One of the biggest hurdles to consistency in sport is often yourself. A wise owl once said that “the only thing you can actually control is your attitude.”
If you think about it, how often has your attitude improved or ruined a session for you? Perhaps some of the following comments are relatable?
“I can’t hit those targets.”
“I have a puncture; I can’t get out on my bike!”
“The pool is shutting early, there is no point.”
A lot of these reactions can be enhanced or overridden by your attitude. None of the comments above is what anyone wants to experience. However, our attitude and how we deal with different situations is part of the training process.
If you extrapolate it out, getting angry, frustrated, or overly emotional about something beyond your control won’t actually help you. This is often seen in the few minutes before a race. A flustered athlete is racing around because something isn’t perfect, desperately trying to make everything just so before their big day. If they had a better grasp of their attitude in the training sessions before the race, they may find that their response before the race start would be more helpful. After all, getting flustered won’t solve the problem. We can train this by creating (sometimes we don’t need to make them, they happen!) imperfect scenarios in training.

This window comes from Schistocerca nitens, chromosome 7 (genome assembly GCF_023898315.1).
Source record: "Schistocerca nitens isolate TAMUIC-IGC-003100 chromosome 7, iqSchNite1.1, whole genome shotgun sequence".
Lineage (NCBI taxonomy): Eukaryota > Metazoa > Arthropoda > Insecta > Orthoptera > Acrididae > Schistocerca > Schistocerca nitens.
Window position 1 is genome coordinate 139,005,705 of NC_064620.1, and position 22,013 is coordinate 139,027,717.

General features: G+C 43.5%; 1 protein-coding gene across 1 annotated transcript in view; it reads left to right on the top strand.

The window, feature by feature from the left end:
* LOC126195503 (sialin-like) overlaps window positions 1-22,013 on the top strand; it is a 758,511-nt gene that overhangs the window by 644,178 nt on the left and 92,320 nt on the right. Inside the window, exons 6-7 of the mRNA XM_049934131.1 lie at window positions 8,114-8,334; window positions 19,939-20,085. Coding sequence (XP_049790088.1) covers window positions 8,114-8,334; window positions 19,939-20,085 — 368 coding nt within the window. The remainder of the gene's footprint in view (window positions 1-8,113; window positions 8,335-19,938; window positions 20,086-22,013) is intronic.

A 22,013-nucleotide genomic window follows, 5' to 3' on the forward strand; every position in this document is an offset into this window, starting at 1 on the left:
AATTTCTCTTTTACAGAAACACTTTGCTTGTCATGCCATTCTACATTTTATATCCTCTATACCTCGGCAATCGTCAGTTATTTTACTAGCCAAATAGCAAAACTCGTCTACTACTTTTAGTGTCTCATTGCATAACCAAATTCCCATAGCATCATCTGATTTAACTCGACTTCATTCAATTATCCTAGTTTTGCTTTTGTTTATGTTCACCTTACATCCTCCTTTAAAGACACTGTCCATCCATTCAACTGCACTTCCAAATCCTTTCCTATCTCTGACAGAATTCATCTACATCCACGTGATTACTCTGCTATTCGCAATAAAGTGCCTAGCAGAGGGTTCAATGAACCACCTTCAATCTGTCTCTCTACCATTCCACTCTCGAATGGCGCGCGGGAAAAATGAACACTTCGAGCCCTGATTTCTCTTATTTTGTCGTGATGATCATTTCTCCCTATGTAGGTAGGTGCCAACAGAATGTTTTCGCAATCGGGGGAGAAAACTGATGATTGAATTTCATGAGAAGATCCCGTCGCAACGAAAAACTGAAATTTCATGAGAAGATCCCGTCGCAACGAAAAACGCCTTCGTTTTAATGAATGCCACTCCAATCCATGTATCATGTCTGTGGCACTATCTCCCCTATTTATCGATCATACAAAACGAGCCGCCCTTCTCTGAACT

So the next time you are faced with an imperfect scenario in training such as: your pool closing early, your goggles breaking before a session or getting a puncture meaning you miss a group ride, instead of seeing it as the end of the perfect world, see it as an opportunity to test your attitude in the face of adversity. See it as another chance to build your race-day character because the athlete who can accept, adapt and overcome hurdles in training, when life is more likely to throw you curve balls, will be better equipped to respond to whatever comes their way on race day. This will then in turn only increase the probability that success will fall in their favour.
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